Boston detective Jane Rizzoli hasn't completely recovered from the near-death experience at the hands of a serial killer (The Surgeon) that left her scarred and scared, but that doesn't keep her from going after a copycat murderer whose modus operandi is disturbingly familiar. Warren Hoyt may still be behind bars, but Jane thinks there's a connection between him and the man the police call the Dominator, based on the way this new fiend subdues and violates his victims before he kills them. Political interference from an FBI agent who seems to know more about the Dominator than anyone else only intensifies Jane's determination to solve the case. When Hoyt escapes from prison and teams up with his blood brother to take revenge on the policewoman who put him there, the pace of this truly frightening thriller picks up and drives the narrative to its violent conclusion
I was excited to jump into this second Rizzoli & Isles book. But, it took a lot of pushing to get me through it. I never really felt that pull to get me hooked. If it wasn’t for the premier of TnT’s Rizzoli & Isles looming near, I would have set this aside and picked up something else. The author, Tess Gerritsen, has a tendency to “lecture” the reader with, what I would call really useless information that does nothing to drive the story. In The Surgeon, she endlessly displayed her medical knowledge by long, in depth depictions of surgeries that had nothing to do with the story at hand, nor any “b” story. In The Apprentice, she takes us on the most boring forensic lectures. First the Alternative Light Source lecture and later hair and fiber lectures. These lectures were disguised as dialogue between forensic techs and the detectives. It was like reading a criminalistics text book (which I have done!). Finally when that was exhausted, she found her way with some meaty, story related dialogue and descriptions. As in The Surgeon, she has a way of using the Warren Hoyt character to deliver some history lessons, that again, seem to neither interest or further along the storyline.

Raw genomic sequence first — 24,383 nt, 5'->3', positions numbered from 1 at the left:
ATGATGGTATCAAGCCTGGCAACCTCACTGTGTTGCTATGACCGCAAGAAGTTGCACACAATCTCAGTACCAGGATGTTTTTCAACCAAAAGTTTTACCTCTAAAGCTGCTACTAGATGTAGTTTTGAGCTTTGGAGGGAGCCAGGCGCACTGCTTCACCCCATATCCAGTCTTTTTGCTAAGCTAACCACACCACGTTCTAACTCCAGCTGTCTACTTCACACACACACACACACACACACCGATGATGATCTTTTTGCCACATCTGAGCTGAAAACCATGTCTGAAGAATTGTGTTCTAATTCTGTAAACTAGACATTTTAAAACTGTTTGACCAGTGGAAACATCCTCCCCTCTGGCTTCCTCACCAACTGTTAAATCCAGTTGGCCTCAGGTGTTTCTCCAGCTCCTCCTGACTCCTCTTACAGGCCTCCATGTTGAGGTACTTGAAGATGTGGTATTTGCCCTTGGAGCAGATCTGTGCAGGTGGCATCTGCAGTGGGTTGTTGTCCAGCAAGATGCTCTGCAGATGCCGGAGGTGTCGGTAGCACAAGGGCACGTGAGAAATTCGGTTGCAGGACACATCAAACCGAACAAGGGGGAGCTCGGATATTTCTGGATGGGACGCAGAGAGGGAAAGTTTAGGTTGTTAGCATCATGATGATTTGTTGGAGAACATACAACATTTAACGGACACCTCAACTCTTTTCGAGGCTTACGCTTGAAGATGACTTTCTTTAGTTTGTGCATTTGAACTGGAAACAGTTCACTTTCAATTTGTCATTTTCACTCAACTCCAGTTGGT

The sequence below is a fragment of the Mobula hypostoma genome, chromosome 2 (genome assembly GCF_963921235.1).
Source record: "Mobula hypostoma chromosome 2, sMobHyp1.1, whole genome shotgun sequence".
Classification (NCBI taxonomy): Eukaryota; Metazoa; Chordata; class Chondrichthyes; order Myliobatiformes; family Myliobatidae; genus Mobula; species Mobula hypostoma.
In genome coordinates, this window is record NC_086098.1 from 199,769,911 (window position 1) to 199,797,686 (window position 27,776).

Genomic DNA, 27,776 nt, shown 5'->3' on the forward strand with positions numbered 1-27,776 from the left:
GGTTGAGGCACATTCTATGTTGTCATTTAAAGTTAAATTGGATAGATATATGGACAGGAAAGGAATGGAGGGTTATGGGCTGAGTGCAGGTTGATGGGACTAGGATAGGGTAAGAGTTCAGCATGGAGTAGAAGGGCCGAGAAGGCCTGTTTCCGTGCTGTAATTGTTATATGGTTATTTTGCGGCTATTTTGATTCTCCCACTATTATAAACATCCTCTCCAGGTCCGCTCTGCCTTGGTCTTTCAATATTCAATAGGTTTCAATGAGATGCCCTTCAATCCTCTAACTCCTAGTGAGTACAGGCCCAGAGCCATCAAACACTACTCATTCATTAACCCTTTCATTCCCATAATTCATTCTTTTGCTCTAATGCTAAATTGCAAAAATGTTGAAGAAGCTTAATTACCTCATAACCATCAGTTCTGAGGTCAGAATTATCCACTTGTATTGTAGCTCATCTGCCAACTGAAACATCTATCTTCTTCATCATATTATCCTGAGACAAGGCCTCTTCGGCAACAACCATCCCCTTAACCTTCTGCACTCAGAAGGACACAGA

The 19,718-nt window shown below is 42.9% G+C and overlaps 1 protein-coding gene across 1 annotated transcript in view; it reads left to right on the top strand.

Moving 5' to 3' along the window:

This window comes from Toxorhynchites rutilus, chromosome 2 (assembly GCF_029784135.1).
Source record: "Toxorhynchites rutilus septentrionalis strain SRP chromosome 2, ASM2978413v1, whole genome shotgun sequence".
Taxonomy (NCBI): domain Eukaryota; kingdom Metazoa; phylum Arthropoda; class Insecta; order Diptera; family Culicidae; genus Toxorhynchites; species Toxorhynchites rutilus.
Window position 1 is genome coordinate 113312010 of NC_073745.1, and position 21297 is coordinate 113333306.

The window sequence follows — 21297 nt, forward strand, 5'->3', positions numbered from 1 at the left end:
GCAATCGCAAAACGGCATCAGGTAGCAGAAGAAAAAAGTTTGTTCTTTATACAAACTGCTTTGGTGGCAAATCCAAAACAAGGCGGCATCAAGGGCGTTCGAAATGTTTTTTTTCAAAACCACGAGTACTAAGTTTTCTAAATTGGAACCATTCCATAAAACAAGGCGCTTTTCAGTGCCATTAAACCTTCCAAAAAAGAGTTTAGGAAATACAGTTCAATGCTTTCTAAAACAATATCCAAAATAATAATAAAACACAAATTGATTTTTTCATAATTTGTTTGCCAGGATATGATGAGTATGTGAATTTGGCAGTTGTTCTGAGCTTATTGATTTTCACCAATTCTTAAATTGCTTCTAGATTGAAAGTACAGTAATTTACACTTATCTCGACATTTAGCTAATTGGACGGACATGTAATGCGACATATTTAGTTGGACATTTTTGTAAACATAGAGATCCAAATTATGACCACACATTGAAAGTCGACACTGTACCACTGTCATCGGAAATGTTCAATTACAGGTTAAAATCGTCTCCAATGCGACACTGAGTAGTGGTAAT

We are introduced to Dr. Maura Isles in this book, but unfortunately we are given a general overview of her character and not really “introduced” to her. The interaction between she and Rizzoli is minimal.
A few things that I was expecting from this book that Gerritsen didn’t deliver was the closure from Rizzoli’s shooting of a suspect in The Surgeon. I also was looking for Thomas Moore to reappear, and while he did, it was brief and unrewarding. A driving force in the last book was the way that Rizzoli’s collegues treated her and in this book, while she is still driven to prove herself, the “mistreatment” was not there and was not explained away. Does Detective Crowe respect her more after The Surgeon? Or is he still an ass? We don’t know, it is never discussed. I was surprised to see less of the behavioralist in this book as they were dealing with another obviously disturbed individual.
I hope that future Rizzoli & Isles books, trend away from this serial killer mode and that we see some more of the personal lives of the characters. At this point I don’t feel that I really know anything about Jane Rizzoli other than she wears bad suits and tries to be a ball buster. I know a little more about her family after this book, but still nothing about the real her. And I know next to nothing about Dr. Maura Isles.
I won’t be picking up the next book anytime soon, but I will give Gerritsen another chance or two (only because I already have the books).
Rating: 2.75 out of 5 bookmarks
Recommend: Fiction readers, police procedurals, csi groupies, gluttons for punishment